Did you know that today is an important day in the history of the tomorrow project?

A sad, tragic but important day…

Six years ago today, quite early in the morning I heard of a death in my local community. I read what I saw on social media, and like the rest of my community felt a deep sense of sadness and shock. A guy who was known to many had taken his life. I had seen him recently. He had served me in my local shop. We chatted superficially. He was not my friend, but a well recognised familiar face who I would say hello to when we passed simply because of the purchase of milk or such like.

This date is a date I remember, because without realising it at the time, it was a day that would months later give way to further tragedy and ultimately lead to the birth of the Tomorrow Project.

In the November of that year I had further witnessed some of the fall out in my own community. I had seen the pain and confusion amongst people I know and in a community that I love; I had seen arguments about suicide, I had seen pain and I had seen support.

In the same year I also found myself compelled to act because what was also clear was that other than in—community, in—family, in-friendship support there was nothing to support those affected by this loss – the very specific loss of suicide.

Unfortunately for this community, it wasn’t our only loss and as such, I found myself trying to rally the support of local statutory services, to receive consistently and without hesitation rejection: ‘we have no plan for events like this’; ‘we don’t have a strategy to help’; ‘this isn’t our responsibility’.

I was angry, sad, confused. I felt those things for myself and for every person touched by these losses. I won’t tell their story – it isn’t mine to tell… but what I can say is that what happened thereafter is what has led to the county wide delivery of a suicide crisis and bereavement service, one that has the eyes of the UK on it as a model of best practice. I and my colleagues would NOT accept that nothing could be done to support families and communities or that suicides couldn’t be prevented.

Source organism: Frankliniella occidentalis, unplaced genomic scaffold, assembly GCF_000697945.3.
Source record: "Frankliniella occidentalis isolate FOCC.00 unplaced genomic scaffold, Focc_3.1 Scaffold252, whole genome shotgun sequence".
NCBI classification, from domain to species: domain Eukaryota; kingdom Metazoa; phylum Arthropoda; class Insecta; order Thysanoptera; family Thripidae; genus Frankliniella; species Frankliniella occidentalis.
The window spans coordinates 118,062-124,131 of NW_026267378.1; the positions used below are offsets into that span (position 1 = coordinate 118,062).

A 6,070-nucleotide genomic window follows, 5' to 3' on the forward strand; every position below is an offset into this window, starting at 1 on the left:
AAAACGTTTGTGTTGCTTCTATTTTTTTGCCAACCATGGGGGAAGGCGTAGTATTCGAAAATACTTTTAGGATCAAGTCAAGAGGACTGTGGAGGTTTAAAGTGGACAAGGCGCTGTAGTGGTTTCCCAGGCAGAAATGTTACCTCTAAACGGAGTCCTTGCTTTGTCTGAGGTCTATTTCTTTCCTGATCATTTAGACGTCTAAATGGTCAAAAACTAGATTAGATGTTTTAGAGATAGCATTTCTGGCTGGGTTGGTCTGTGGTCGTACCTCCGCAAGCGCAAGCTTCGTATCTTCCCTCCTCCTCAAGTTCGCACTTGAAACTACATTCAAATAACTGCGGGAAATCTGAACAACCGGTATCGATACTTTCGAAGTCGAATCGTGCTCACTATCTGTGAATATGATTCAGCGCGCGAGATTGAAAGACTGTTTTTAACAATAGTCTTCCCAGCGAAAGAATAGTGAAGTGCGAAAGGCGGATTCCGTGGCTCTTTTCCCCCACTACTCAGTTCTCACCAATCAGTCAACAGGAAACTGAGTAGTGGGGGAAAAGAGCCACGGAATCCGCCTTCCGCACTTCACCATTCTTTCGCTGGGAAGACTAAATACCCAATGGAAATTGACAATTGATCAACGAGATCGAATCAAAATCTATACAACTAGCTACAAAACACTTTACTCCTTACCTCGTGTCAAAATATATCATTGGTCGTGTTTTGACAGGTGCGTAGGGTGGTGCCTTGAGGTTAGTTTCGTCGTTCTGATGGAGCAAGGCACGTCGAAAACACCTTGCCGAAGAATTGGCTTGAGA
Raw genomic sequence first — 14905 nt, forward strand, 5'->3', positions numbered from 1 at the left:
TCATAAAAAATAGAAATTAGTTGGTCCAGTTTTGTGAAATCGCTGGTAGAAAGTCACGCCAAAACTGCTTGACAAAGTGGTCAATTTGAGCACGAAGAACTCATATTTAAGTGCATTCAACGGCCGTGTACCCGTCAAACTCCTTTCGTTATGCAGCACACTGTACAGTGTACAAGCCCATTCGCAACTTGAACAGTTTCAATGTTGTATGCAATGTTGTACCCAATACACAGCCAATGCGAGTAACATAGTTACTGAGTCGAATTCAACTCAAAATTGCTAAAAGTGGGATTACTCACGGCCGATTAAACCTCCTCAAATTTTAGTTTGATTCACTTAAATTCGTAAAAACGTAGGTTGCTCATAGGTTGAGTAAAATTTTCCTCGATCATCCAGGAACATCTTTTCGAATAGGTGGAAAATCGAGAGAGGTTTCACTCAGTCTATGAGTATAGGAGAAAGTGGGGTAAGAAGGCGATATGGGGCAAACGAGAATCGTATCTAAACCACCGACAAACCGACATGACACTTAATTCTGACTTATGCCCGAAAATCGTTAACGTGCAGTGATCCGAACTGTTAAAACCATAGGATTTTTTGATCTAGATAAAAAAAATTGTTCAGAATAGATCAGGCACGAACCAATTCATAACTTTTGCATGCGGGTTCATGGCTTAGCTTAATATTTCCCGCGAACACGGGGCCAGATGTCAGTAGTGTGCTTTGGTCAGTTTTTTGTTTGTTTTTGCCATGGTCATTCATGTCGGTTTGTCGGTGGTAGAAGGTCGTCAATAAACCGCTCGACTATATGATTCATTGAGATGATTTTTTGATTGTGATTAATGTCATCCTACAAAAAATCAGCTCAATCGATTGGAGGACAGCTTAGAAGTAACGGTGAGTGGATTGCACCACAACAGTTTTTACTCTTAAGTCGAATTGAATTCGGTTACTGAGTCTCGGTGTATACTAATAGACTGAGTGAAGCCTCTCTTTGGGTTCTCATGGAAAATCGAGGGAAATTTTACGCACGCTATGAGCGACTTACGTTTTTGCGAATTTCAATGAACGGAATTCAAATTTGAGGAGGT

What I have learned since that time is that this field is a vital, complicated and painful field to work in but within six years we have managed to achieve national acclaim for a project that started in the hearts and minds of a local community on this tragic day, six years ago. I hope that in some way this brings comfort to thee family simply by knowing that we will keep fighting for this to not be another family’s story.

The Tomorrow Project was named by mothers who had lost their sons. It is theirs. It belongs to everyone who is touched by suicide.

The project is interested in bringing about local, regional and national change in the field of suicide prevention. We now offer direct access, swift suicide crisis support to anyone who needs it. With two dedicated buildings – one in the very village where the Tomorrow Project came from, and a dedicated team who will be there for those who need it.

We have built with the police and the Nottinghamshire coroner, a referral system that makes it easy for the police (via their IT systems) to automatically refer families and communities affected by suicide directly to our dedicated bereavement team, where now THEY WILL get the help that they need.

Today is an important day because we remember those who have lost their struggle to despair and we dedicate the future of our work to their suffering and to the losses of families who have faced pain beyond measure.

One day, we hope beyond hope, that the Tomorrow Project will no longer be needed, but for now, know that we will keep fighting for survival to help those that need it the most and create change in a word that needs it.


Caroline Harroe, CEO

Come on down to the Three Horseshoes and the Nags Head in East Leake this Saturday to support the Tomorrow Project!

The Three Horseshoes and the Nags head in East Leake will be holding fundraisers for the Tomorrow Project this Saturday, 27th August.

Throughout the afternoon from 2pm the Three Horseshoes will be holding a family fun day in their car park, with lots of exciting games and fun for all of the family, including a Bouncy castle slide, carousel, hook-a-duck, traditional candy floss, ice cream, games, face painting, BBQ, live entertainment and much more!

On Saturday evening, The Nag’s Head will also be holding a fundraising event for the Tomorrow Project, bringing the community together for a great cause.

Why not head on down to show your support and help save lives!

If you would like some more information about the Tomorrow Project and what we do, or would like to know more about how you can support us, feel free to contact us at tomorrow@harmless.org.uk.

Kickboxing Event Raises £325.00 for The Tomorrow Project and Suicide Prevention Services

We are delighted to announce that after a very successful charity kickboxing event in East Leake on the 26th October, that £325.00 has been raised to support the Tomorrow Project and it’s suicide prevention services

We would like to say a big thank you to everyone who came and supported the event and to Martin Byrne and Kickbox UK who offered their time for free to set up and run the class. We are always proud to be so well supported by our local community and every penny raised helps us to save lives.

Some photos of the event can be found via this link https://www.facebook.com/media/set/?set=a.754383734610086.1073741839.195260523855746&type=1